- Comfort, convenience and expertise are key factors in the consumer’s search for a product or service.
What’s more important to clients: The real estate agent or the brokerage?
Whether the answer is sought for marketing purposes, leverage in compensation negotiations or any host of reasons, this question is the focus of numerous studies, articles and panels in our industry.
I’d submit we already have the answer to the question. It’s found in lessons learned from studying consumer behavior and supported by the results of various surveys and studies regarding how clients search for their perfect agent.
A 2016 J.D. Power survey found 58 percent of clients who rated themselves as “delighted customers” say they “definitely will” use the same real estate company again.
Now contrast this with the National Association of Realtors’ (NAR) 2016 Profile of Home Buyers and Sellers, which found that 88 percent of buyers would use their agent again or recommend their agent to others.
According to a 2008 Keller Center Research Report at Baylor University, “When polled, none of our group rated ‘national brand’ as being very important in selecting an agent when buying.
When selling, the importance of being a national brand was somewhat more important. But, again, none rated it as very important. Rather, as long as the brand is recognizable, they were more likely to rely on ‘whose signs you see the most’ in the area.”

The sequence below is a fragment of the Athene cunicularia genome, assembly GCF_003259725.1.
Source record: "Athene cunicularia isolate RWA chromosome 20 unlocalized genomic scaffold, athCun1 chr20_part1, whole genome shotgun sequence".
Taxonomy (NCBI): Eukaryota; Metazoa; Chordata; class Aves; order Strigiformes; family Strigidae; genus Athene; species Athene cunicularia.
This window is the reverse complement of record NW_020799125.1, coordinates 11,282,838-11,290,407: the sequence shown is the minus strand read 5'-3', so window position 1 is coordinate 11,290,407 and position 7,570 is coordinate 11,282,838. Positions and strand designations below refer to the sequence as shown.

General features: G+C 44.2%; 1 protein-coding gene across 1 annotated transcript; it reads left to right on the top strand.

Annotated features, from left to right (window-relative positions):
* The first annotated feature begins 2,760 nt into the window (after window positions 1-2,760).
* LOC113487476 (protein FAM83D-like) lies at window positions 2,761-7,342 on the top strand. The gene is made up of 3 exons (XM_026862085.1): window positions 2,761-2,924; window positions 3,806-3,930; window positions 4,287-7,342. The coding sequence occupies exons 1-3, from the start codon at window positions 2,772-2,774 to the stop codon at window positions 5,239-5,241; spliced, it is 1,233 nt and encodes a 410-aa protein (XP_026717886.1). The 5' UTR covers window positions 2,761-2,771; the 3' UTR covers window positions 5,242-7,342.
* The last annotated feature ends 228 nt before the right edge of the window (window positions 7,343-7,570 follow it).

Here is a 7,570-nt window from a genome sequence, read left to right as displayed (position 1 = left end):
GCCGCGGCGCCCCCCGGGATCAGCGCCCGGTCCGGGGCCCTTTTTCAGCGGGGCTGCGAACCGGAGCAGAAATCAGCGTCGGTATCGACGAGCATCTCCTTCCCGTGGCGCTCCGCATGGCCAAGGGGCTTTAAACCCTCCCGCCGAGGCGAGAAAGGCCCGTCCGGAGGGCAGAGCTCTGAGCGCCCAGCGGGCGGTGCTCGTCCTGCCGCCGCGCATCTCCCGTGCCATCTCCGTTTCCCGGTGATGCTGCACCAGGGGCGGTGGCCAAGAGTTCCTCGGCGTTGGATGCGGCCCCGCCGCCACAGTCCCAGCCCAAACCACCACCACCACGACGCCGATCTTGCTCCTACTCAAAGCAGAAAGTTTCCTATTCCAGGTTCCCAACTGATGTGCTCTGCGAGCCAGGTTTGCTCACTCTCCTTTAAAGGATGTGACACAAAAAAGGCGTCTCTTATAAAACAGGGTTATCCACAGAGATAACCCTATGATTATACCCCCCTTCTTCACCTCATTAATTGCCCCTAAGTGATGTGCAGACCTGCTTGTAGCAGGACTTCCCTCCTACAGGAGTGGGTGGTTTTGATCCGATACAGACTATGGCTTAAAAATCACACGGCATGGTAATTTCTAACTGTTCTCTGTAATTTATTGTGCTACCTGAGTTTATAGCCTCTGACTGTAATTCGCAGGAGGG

NAR’s 2016 Profile of Home Buyers and Sellers also found “64 percent of sellers and 42 percent of buyers found their agent through a referral from a friend, neighbor or relative or used an agent they had worked with before to buy or sell a home.”
The friends, neighbors and families of those surveyed may have selected their agents based on their brokerage; however, based on what we have learned from studying consumer behavior, it’s very unlikely this is the case. Given the importance placed on the known, future relationships between each of those clients and their agents, it is much more likely their search was agent specific.
It’s also important to note that the subjects of NAR’s survey were clients who consulted known associates to ask specifically about and for their recommendations for an agent as opposed to a brokerage.
So, why would clients place more value in finding the right agent versus the right brokerage? Consumer behavior, how it’s impacted other industries and how it translates in our industry can shed light on what consumers value and why.
As humans, we find comfort in personal connections.
We make personal connections with other people more easily than we do with an entity such as a brokerage or a corporation.
Every marketing campaign and platform strives to engage the consumer and make a personal connection. However, no matter how successful a marketing campaign may be, it will rarely allow a business, product or service to match the personal connection possible with human interaction.
It seems that every agent bio you read contains, “Buying a home is the largest investment most people will ever make.” That is intimidating for a client who doesn’t participate in real estate transactions on a regular basis. The greater the perceived difficulty or fear, the greater the need to find comfort.